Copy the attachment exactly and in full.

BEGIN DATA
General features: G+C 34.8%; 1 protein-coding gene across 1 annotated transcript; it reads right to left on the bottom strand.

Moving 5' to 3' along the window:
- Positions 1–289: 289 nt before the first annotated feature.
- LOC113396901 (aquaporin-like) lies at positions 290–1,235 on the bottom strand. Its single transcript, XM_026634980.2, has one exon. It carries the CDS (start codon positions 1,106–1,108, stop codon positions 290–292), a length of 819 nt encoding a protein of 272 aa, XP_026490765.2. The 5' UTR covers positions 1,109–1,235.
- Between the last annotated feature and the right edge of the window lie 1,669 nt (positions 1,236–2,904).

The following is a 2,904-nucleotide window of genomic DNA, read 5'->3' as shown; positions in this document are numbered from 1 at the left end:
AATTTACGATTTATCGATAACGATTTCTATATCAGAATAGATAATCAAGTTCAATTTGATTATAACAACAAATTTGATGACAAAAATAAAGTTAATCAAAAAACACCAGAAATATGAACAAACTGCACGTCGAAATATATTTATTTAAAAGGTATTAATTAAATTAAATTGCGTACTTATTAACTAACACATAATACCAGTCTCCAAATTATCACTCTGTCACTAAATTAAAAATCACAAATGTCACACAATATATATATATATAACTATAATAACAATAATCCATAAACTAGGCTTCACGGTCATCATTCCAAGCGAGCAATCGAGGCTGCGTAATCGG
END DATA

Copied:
General features: G+C 34.8%; 1 protein-coding gene across 1 annotated transcript; it reads right to left on the bottom strand.

Moving 5' to 3' along the window:
- Positions 1–289: 289 nt before the first annotated feature.
- LOC113396901 (aquaporin-like) lies at positions 290–1,235 on the bottom strand. Its single transcript, XM_026634980.2, has one exon. It carries the CDS (start codon positions 1,106–1,108, stop codon positions 290–292), a length of 819 nt encoding a protein of 272 aa, XP_026490765.2. The 5' UTR covers positions 1,109–1,235.
- Between the last annotated feature and the right edge of the window lie 1,669 nt (positions 1,236–2,904).

The following is a 2,904-nucleotide window of genomic DNA, read 5'->3' as shown; positions in this document are numbered from 1 at the left end:
AATTTACGATTTATCGATAACGATTTCTATATCAGAATAGATAATCAAGTTCAATTTGATTATAACAACAAATTTGATGACAAAAATAAAGTTAATCAAAAAACACCAGAAATATGAACAAACTGCACGTCGAAATATATTTATTTAAAAGGTATTAATTAAATTAAATTGCGTACTTATTAACTAACACATAATACCAGTCTCCAAATTATCACTCTGTCACTAAATTAAAAATCACAAATGTCACACAATATATATATATATAACTATAATAACAATAATCCATAAACTAGGCTTCACGGTCATCATTCCAAGCGAGCAATCGAGGCTGCGTAATCGG